Approaches to Development
Why are LDCs underdeveloped? How can this be ﬁxed? note: both theories underestimate value of religion in development
Modernization Theory (or Development Approach)
developing nations must acquire modern cultural values and create modern political and economic institutions; emphasizes historical process of interrelated social changes Basic Beliefs: - transforming culture is the most crucial step in developing. - judge people with universalistic standards - believe in possibility and desirability of change - value science and technology - think about things outside of immediate sphere/village/family etc - believe every day people can inﬂuence politics - transition to democracy can be achieved through: - educational changes - teach modern values - urbanization - will ensure kids attend schools - spread of mass media, communication - spread of modern culture - diffusion of modern ideas from developed nations - need to create more specialized and complex political and economic institutions to support this cultural change - trained bureaucracies - political parties
- cultural/institutional changes will lay foundation for more stable, effective, and responsive political system - believe religion impedes development Basic Problems: - too simplistic and optimistic in initial view of change - ethnocentrism - the intensiﬁcation of ethnic, racial, cultural hostilities has undercut the modernization theory - In Africa and Asia, early modernization has frequently politicized and intensiﬁed ethnic antagonisms - culturally biased - hurts women in the short term because industrialization, urbanization, and spread of world capitalism widened the gender gap - social/economic modernization can cause political instability and violence - sometimes wrong - Brazil, Mexico, Taiwan, Singapore have all had economic success begin under authoritarian governments The Theory Reworked: - The Conﬂict Theory - Political instability is a necessary evil for long run economic growth - Early stages of economic growth require wealth to be concentrated in a small number of hands so that incipient capitalists could acquire sufﬁcient capital for major investments - The Reconciliation Approach - with the right policies, developing nations can simultaneously achieve goals previously thought to be incompatible - examples: Both Barbados and Costa Rica achieved democracy and stability at simultaneously Samuel Huntington - Reworked the theory because noticed political instability after decolonization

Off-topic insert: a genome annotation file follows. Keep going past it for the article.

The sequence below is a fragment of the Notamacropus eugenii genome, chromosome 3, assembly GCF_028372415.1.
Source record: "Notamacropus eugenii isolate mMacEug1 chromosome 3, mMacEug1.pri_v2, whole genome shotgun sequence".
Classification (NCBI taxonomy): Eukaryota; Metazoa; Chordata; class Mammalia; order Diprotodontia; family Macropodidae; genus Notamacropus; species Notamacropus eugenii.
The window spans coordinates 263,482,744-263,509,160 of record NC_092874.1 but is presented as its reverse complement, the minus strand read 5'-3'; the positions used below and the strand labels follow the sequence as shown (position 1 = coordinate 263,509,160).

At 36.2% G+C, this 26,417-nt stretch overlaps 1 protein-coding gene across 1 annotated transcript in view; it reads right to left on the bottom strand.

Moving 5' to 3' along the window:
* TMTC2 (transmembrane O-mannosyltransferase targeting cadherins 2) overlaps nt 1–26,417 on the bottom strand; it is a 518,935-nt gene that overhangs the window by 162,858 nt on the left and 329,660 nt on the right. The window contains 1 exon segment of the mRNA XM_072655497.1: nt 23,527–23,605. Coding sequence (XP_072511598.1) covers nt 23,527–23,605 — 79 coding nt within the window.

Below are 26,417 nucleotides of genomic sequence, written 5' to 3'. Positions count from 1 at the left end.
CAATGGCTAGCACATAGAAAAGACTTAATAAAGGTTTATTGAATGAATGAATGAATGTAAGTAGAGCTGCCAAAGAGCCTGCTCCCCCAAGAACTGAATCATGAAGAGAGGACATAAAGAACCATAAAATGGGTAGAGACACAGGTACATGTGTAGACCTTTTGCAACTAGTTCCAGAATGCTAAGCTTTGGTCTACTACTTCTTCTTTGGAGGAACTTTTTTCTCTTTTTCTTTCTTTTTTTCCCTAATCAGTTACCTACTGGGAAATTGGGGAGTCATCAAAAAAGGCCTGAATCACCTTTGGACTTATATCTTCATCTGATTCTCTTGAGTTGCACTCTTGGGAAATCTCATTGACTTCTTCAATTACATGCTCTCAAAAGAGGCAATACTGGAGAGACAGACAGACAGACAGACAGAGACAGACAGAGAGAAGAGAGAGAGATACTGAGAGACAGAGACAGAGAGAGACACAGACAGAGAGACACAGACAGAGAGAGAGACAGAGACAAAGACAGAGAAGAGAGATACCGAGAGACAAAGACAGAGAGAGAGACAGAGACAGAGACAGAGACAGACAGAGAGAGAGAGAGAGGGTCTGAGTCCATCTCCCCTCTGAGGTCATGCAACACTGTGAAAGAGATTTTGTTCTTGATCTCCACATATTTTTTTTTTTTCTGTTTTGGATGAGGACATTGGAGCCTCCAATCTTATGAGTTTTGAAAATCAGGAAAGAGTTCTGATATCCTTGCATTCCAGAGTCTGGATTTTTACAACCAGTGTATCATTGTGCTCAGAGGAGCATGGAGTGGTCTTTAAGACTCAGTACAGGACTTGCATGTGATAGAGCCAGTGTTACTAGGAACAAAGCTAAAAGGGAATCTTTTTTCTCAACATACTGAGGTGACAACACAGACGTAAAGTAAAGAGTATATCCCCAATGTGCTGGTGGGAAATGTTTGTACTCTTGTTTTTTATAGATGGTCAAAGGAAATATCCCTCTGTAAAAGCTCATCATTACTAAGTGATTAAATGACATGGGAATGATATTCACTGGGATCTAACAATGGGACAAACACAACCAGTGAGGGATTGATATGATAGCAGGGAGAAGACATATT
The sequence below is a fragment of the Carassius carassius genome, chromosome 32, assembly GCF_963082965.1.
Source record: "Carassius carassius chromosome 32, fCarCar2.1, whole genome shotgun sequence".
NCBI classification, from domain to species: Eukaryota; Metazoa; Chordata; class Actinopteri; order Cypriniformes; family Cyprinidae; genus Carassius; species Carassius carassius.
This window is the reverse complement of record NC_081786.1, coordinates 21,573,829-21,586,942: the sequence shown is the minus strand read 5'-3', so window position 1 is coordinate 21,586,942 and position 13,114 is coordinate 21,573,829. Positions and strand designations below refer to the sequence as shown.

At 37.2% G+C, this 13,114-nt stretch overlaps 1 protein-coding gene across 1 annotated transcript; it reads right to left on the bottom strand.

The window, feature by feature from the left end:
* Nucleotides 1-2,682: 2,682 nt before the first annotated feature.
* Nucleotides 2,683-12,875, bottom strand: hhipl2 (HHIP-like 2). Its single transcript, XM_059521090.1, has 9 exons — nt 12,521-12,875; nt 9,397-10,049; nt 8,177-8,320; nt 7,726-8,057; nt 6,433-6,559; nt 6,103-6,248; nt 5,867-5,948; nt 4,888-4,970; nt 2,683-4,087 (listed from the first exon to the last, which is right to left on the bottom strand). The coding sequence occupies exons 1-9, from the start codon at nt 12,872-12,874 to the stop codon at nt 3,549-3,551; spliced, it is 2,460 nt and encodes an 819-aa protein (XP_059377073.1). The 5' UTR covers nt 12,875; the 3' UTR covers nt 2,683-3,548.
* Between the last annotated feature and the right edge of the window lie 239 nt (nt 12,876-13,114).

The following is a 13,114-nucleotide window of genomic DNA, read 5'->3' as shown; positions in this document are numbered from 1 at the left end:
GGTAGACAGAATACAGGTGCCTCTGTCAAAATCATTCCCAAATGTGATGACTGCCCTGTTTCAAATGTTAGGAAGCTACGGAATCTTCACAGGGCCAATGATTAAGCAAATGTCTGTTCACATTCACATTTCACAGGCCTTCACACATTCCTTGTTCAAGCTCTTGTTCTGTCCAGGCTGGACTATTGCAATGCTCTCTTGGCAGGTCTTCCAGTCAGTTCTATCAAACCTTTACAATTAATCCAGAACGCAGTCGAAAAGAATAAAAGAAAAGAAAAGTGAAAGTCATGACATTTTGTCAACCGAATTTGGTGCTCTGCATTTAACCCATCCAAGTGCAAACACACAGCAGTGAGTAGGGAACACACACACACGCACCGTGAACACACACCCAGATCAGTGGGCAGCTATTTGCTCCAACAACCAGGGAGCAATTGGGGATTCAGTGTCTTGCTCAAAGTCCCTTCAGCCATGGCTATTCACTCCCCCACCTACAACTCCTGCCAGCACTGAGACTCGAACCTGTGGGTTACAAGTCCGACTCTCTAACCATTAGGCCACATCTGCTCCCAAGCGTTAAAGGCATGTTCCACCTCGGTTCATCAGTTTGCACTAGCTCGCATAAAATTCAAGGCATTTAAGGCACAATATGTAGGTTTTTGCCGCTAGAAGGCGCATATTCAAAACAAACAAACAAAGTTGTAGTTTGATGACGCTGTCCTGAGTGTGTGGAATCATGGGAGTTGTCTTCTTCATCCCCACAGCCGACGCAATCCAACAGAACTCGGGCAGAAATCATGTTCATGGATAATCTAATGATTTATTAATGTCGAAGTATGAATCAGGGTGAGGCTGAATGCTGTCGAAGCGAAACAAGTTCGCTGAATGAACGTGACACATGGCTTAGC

- Modernization leads to social mobilization (which makes new demands on the state, building codes, transportation, hospitals etc) - If demands are placed upon the state faster than the state capabilities (i.e. political institutions) are growing, then it overwhelms them and will lead to political decay (riots, civil wars, etc)
Dependency Theory (or Underdevelopment Approach)
LDCs are politically and economically subordinate to the West; they’re stuck there. Basic Beliefs: - Colonialism and economic imperialism turned LDCs into providers of cheap food and raw materials for the developed world. - Believe only socialist countries can achieve economic independence and development - Developing nations cannot follow same path as the west did because the west changed the path, made it impossible. - Economic dependence has led to political dependence - Leads to center periphery (metropolis satellite) relationship within third world societies - comprador elite with transnational ties to MNCs have political and economic power despite the large mass of urban and rural poor - This relationship is maintained through: - the dependence of third world countries on raw material exports - terms of trade, unequal exchange - the ﬁrst world's control of advanced technology - the operation of ﬁrst world multinational corporations - international debt Basic Problems: - Critics believe LDCs cannot...